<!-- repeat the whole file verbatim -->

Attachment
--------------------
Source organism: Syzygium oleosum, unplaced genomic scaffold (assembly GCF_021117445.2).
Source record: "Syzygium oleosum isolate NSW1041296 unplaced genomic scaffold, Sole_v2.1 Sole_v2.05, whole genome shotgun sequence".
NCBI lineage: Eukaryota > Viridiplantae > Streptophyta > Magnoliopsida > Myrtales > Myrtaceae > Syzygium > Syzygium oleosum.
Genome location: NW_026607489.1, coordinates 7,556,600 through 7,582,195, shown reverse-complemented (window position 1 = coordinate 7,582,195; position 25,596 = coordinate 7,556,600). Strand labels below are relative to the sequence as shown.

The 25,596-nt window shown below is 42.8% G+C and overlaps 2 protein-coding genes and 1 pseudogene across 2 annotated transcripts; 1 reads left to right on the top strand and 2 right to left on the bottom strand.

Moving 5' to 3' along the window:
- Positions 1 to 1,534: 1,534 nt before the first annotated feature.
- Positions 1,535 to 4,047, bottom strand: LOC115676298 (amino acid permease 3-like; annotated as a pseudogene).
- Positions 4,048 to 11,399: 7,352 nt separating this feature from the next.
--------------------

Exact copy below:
Source organism: Syzygium oleosum, unplaced genomic scaffold (assembly GCF_021117445.2).
Source record: "Syzygium oleosum isolate NSW1041296 unplaced genomic scaffold, Sole_v2.1 Sole_v2.05, whole genome shotgun sequence".
NCBI lineage: Eukaryota > Viridiplantae > Streptophyta > Magnoliopsida > Myrtales > Myrtaceae > Syzygium > Syzygium oleosum.
Genome location: NW_026607489.1, coordinates 7,556,600 through 7,582,195, shown reverse-complemented (window position 1 = coordinate 7,582,195; position 25,596 = coordinate 7,556,600). Strand labels below are relative to the sequence as shown.

The 25,596-nt window shown below is 42.8% G+C and overlaps 2 protein-coding genes and 1 pseudogene across 2 annotated transcripts; 1 reads left to right on the top strand and 2 right to left on the bottom strand.

Moving 5' to 3' along the window:
- Positions 1 to 1,534: 1,534 nt before the first annotated feature.
- Positions 1,535 to 4,047, bottom strand: LOC115676298 (amino acid permease 3-like; annotated as a pseudogene).
- Positions 4,048 to 11,399: 7,352 nt separating this feature from the next.